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With Mullah Mansour Out of the Picture, Is Peace Near for Afghanistan?

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The Pulse

With Mullah Mansour Out of the Picture, Is Peace Near for Afghanistan?

After Mullah Mansour’s death, the Taliban must cut a deal with the Afghan government.

With Mullah Mansour Out of the Picture, Is Peace Near for Afghanistan?
Credit: Tuomas Lehtinen via

Early morning on May 21, Taliban leader Mullah Akhtar Mansour was killed in Pakistan by a U.S. drone strike. When Mansour took the Taliban’s reigns after Mullah Omar’s death was surfaced in July 2015, he rejected any sort of peace deal with the Afghan government and planned several terrorist operations, including this year’s spring offensive, all over Afghanistan.

He was hard-liner from the word go and even killed his fellow fighters, particularly those who defied his leadership. Even though U.S. troops fought the Taliban alongside Afghan forces over the past decade or so, the Obama administration always insisted that the major reason for a continued U.S. role in the country was to target al-Qaeda and that the Taliban were not a  “U.S enemy,” as U.S. Vice President Joe Biden articulated some years ago.

It has been reported that Obama himself personally ordered the strike and U.S. Special Forces used multiple drones to carry out the Mansour operation. If true, this shows a shift in the U.S. approach toward the Taliban. Obama’s personal involvement in the operation sends a strong message to the Taliban and its backers–chiefly the Pakistani military–indicating that Obama is now on the same page with the Afghan government.

Further, after the death of Mansour, it is very likely that Sirajuddin Haqqani, the leader of the Haqqani Network, will be appointed the next Taliban leader. Haqqani was appointed Mansour’s first deputy after Mullah Omar’s death. The Haqqani Network has orchestrated a considerable number of suicide attacks in Afghanistan that also killed many U.S. troops.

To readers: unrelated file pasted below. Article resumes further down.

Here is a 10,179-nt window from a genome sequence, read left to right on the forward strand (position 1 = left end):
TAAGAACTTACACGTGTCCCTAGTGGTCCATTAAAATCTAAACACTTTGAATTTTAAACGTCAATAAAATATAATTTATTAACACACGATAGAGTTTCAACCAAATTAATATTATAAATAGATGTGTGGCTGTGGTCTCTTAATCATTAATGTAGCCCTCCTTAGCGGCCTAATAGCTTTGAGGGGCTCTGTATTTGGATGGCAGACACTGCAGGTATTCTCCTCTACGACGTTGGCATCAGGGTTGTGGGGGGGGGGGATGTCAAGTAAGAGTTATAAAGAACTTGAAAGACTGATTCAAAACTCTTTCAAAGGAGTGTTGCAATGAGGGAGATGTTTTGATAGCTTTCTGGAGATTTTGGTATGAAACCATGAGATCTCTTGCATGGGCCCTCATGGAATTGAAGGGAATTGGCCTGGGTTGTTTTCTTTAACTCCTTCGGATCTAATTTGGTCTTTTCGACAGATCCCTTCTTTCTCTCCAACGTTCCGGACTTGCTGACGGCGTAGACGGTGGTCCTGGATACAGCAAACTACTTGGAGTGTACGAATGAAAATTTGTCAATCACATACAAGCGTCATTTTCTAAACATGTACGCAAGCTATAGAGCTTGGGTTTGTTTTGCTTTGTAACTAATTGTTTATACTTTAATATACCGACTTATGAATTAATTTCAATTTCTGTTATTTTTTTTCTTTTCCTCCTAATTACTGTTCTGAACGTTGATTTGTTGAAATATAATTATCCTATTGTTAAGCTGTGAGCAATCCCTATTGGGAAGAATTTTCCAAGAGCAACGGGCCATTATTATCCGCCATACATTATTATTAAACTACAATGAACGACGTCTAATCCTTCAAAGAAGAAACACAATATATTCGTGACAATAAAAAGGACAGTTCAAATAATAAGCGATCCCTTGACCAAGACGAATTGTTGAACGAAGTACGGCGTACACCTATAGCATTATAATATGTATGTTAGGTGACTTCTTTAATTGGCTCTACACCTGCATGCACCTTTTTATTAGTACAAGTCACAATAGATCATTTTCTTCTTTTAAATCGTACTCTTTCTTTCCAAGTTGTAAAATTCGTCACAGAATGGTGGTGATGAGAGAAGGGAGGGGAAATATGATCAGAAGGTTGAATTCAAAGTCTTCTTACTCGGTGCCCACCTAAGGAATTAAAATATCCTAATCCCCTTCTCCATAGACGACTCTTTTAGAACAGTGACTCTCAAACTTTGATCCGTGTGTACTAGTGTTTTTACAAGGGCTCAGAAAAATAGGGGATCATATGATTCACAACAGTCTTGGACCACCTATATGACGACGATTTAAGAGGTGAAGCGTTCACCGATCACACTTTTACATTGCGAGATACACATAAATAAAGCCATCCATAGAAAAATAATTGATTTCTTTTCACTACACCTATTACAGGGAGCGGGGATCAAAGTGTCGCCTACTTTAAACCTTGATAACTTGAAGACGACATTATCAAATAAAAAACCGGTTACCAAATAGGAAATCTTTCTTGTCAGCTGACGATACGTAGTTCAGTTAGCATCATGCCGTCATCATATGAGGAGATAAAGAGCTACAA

Haqqani’s appointment as the Taliban leader would make it even harder for the Afghan government broker a deal—he would continue the fighting. In case he is chosen to replace Mansour, the United States will become even more interested in helping the Afghan government resolve the issue with the Taliban and press Pakistan to stop supporting them, as Sirajuddin Haqqani is high on the Federal Bureau of Investigation’s most wanted list.

Afghan President Ashraf Ghani’s diplomacy strengthened the U.S.-Afghanistan relationship after it was pushed to the edge during his predecessor’s tenure and expanded Afghanistan’s outreach to South and Central Asia. The U.S. Congress has recently imposed strict conditions on aid to Pakistan. It stated that Pakistan needs to track down militants who operate from its territory, carrying out terror attacks in Afghanistan.

Ghani’s administration also recently cut a peace deal with Gulbuddin Hekmatyar, leader of Hezb-e-Islami Afghanistan (HIA). Hekmatyar was a staunch and grievous opponent of the Afghan government and actively fought against Afghan forces in the past. The agreement with HIA, the mere inclusion of the group by the Afghan government, invalidates the religious rationale for the Taliban’s fight and might even weaken their ranks as Hekmatyar has developed quite the reputation among the rank-and-file jihadists in Afghanistan.

Even though Ghani’s recent visit to Qatar allegedly had been for trade deals, there is strong speculation that he was there to seek help from Qatari officials who maintain great influence over Taliban, which operates an office in Doha.

Now that the United States is taking military action against the pro-violence Taliban in their own safe havens across the Durand Line in Pakistan, the only options seem to be a final peace deal or bust. They should avoid bringing Mansour and Haqqani-like hard-liners to their leadership and try to cut a deal with the Afghan government. Finally, the Taliban should not bank on Pakistan’s support because it too will finally succumb to regional and international pressure and give up the Taliban.

Samim Arif is an Afghan Fulbright scholar. He studies Political Journalism and Public Relations at Indiana University.